# Title one sword refers to Offer 32 - I. print binary tree from top to bottom

Source: LeetCode

Link: https://leetcode-cn.com/problems/cong-shang-dao-xia-da-yin-er-cha-shu-lcof/

#### 1. Description

Each node of the binary tree is printed from top to bottom, and the nodes of the same layer are printed from left to right.

#### 2. Examples

- Example 1:

Given binary tree: [3,9,20,null,null,15,7], 3 / \ 9 20 / \ 15 7 return: [3,9,20,15,7]

### Solution I breadth first traversal + auxiliary queue

#### Problem solving ideas

It's not difficult to think of the simplest way is to traverse the binary tree with the help of a queue.

1. If the root node is empty, an empty array is returned directly; otherwise, the queued root node;

2. Add the team head node value to the answer array;

3. The non empty child node of the incoming team head node will take the team head node out of the team.

4. Repeat 2 and 3 until the queue is empty.

#### code

/** * Definition for a binary tree node. * struct TreeNode { * int val; * TreeNode *left; * TreeNode *right; * TreeNode(int x) : val(x), left(NULL), right(NULL) {} * }; */ class Solution { public: vector<int> levelOrder(TreeNode* root) { vector<int> ans;//Store answers if(!root) return ans;//If the root node is empty, an empty answer array is returned queue<TreeNode*> q;//Auxiliary queue q.push(root);//Root node queue while(!q.empty()){//As long as the queue is not empty ans.push_back(q.front()->val);//Add the team head node value to the answer array //Non empty child node of queue header node if(q.front()->left) q.push(q.front()->left); if(q.front()->right) q.push(q.front()->right); q.pop();//Remove the team head node from the team } return ans;//Return answer } };

#### Complexity analysis

Time complexity: O(m). M is the number of binary tree nodes. It takes O(m) time to traverse the whole binary tree.

Spatial complexity: O(m). Space consumption for storing answers and using auxiliary queues.

### Solution 2 depth first search + auxiliary array

#### Problem solving ideas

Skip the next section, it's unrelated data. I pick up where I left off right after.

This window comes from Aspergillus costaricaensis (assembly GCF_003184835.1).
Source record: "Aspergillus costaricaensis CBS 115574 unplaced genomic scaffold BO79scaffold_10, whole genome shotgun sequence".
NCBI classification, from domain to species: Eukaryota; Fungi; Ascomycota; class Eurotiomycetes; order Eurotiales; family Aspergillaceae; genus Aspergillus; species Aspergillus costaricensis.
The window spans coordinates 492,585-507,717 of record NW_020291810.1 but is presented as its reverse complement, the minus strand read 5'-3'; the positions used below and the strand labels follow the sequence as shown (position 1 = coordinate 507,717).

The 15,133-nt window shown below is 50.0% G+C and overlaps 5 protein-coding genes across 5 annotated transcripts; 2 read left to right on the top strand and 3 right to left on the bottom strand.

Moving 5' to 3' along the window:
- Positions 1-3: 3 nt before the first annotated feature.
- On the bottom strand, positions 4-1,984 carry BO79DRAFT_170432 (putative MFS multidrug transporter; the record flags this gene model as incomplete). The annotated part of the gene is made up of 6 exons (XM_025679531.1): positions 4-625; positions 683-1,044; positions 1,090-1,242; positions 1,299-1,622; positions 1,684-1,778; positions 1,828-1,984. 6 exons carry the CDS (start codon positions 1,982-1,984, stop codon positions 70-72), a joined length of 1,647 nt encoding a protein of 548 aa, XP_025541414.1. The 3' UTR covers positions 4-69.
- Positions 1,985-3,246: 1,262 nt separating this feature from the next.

In addition to the intuitive breadth first search, we can also use depth first search + auxiliary two-dimensional array to solve this problem.

Specifically, we perform a depth first search on the binary tree and maintain a level, which is initially 0. Every time you enter a layer of recursion, that is, when traversing the child node from the current node, the number of layers will be increased by one, then access the two-dimensional array through the number of layers as a subscript, add the node value to the one-dimensional array of the corresponding layer, and finally straighten the two-dimensional array by layers, which is the final answer.

#### code

/** * Definition for a binary tree node. * struct TreeNode { * int val; * TreeNode *left; * TreeNode *right; * TreeNode(int x) : val(x), left(NULL), right(NULL) {} * }; */ class Solution { public: vector<int> levelOrder(TreeNode* root) { vector<int> ans;//Store answers if(!root) return ans;//If the root node is empty, an empty array is returned vector<vector<int>> aid;//Auxiliary array dfs(root, 0, aid);//Depth first traversal for(auto a : aid) ans.insert(ans.end(), a.begin(), a.end());//Straighten the two-dimensional array by layer return ans; //Return answer } void dfs(TreeNode* root, int level, vector<vector<int>>& aid){ if(!root) return;//If the node is empty, return if(aid.size()<=level){//If the layer array has not been created, create it vector<int> temp; aid.push_back(temp); } aid[level].push_back(root->val);//Add the node value to the corresponding layer array dfs(root->left, level+1, aid);//Traverse the left child node, and level+1 dfs(root->right, level+1, aid);//Traverse the right child node, and level+1 } };